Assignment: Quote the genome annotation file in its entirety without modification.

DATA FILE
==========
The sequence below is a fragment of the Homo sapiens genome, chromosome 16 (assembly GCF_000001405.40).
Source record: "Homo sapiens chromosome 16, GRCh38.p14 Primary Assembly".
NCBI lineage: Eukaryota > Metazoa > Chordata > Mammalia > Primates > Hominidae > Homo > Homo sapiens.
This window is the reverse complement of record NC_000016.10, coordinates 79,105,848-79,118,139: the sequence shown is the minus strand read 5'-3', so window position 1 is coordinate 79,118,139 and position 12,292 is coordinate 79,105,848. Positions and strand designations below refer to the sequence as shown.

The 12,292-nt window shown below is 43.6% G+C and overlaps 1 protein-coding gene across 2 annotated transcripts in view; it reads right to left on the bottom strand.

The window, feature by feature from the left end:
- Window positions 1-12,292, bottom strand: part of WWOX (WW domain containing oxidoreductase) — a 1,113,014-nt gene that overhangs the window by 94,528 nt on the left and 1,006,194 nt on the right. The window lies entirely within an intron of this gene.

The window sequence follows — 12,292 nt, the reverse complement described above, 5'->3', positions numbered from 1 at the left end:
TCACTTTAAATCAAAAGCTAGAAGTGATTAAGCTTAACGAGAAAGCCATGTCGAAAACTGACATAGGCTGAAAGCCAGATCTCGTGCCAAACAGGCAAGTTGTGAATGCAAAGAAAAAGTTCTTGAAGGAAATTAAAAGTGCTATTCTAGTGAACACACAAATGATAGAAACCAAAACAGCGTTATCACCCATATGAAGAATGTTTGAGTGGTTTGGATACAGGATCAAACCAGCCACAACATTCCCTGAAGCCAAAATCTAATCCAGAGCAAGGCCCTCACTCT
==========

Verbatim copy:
The sequence below is a fragment of the Homo sapiens genome, chromosome 16 (assembly GCF_000001405.40).
Source record: "Homo sapiens chromosome 16, GRCh38.p14 Primary Assembly".
NCBI lineage: Eukaryota > Metazoa > Chordata > Mammalia > Primates > Hominidae > Homo > Homo sapiens.
This window is the reverse complement of record NC_000016.10, coordinates 79,105,848-79,118,139: the sequence shown is the minus strand read 5'-3', so window position 1 is coordinate 79,118,139 and position 12,292 is coordinate 79,105,848. Positions and strand designations below refer to the sequence as shown.

The 12,292-nt window shown below is 43.6% G+C and overlaps 1 protein-coding gene across 2 annotated transcripts in view; it reads right to left on the bottom strand.

The window, feature by feature from the left end:
- Window positions 1-12,292, bottom strand: part of WWOX (WW domain containing oxidoreductase) — a 1,113,014-nt gene that overhangs the window by 94,528 nt on the left and 1,006,194 nt on the right. The window lies entirely within an intron of this gene.

The window sequence follows — 12,292 nt, the reverse complement described above, 5'->3', positions numbered from 1 at the left end:
TCACTTTAAATCAAAAGCTAGAAGTGATTAAGCTTAACGAGAAAGCCATGTCGAAAACTGACATAGGCTGAAAGCCAGATCTCGTGCCAAACAGGCAAGTTGTGAATGCAAAGAAAAAGTTCTTGAAGGAAATTAAAAGTGCTATTCTAGTGAACACACAAATGATAGAAACCAAAACAGCGTTATCACCCATATGAAGAATGTTTGAGTGGTTTGGATACAGGATCAAACCAGCCACAACATTCCCTGAAGCCAAAATCTAATCCAGAGCAAGGCCCTCACTCT